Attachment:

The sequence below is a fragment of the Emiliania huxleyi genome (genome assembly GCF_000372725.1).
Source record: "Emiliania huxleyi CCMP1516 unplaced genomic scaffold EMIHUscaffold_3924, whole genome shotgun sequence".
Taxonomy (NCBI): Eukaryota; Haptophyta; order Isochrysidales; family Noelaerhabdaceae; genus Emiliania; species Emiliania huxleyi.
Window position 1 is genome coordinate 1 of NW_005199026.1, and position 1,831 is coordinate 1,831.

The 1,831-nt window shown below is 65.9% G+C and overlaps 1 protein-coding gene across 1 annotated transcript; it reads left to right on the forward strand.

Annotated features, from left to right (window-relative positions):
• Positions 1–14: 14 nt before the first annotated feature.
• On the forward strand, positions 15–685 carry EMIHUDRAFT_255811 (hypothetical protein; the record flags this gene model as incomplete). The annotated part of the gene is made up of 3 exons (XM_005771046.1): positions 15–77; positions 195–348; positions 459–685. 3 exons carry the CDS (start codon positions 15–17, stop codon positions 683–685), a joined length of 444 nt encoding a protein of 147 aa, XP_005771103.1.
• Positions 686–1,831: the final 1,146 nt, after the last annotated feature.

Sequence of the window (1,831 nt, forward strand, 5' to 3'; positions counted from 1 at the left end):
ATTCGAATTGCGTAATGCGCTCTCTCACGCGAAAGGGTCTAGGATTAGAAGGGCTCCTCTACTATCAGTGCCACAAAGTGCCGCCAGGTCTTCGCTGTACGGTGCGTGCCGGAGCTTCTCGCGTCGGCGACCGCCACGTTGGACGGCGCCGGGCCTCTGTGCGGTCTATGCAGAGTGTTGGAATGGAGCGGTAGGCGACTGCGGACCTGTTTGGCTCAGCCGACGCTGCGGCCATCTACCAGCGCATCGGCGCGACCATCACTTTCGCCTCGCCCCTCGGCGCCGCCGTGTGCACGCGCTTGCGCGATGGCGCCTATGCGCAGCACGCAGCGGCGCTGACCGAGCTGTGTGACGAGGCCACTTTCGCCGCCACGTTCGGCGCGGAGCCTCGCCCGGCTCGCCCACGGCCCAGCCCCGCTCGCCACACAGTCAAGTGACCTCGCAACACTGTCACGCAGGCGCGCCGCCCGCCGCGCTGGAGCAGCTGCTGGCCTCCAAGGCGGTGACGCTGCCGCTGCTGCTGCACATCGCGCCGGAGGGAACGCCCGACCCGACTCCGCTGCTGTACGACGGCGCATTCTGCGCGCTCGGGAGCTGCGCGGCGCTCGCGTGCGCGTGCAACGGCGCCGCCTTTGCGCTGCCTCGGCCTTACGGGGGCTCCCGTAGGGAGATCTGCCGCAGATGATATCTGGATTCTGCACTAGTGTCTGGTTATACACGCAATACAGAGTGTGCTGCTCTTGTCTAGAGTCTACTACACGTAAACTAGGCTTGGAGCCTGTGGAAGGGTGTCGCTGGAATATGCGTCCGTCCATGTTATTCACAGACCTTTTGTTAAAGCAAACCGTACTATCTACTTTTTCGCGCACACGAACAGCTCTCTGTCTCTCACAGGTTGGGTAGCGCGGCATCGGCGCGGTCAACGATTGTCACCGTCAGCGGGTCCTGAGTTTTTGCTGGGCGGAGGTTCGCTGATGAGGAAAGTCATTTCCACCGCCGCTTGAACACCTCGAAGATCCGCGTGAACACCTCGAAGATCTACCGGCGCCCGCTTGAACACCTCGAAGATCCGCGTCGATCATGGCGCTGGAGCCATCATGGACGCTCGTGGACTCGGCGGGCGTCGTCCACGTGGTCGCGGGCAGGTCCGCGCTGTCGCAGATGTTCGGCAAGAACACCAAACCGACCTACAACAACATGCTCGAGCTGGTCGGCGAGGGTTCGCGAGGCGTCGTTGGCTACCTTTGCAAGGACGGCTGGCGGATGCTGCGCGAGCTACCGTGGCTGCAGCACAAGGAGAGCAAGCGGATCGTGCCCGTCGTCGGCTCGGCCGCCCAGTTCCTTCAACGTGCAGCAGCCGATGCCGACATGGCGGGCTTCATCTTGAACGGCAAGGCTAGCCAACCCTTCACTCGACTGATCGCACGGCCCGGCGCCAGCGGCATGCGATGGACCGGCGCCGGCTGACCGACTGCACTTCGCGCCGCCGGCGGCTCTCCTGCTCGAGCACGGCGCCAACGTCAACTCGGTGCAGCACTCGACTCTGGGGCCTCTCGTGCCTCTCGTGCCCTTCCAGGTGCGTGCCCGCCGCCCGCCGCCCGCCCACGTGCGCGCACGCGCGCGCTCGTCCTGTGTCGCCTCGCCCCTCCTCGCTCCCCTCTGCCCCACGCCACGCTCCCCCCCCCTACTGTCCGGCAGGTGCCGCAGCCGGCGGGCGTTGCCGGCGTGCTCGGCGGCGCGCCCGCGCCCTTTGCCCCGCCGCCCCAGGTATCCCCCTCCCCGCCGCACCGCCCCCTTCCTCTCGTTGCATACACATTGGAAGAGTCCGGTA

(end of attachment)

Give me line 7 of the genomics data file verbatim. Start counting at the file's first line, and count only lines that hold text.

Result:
• Positions 1–14: 14 nt before the first annotated feature.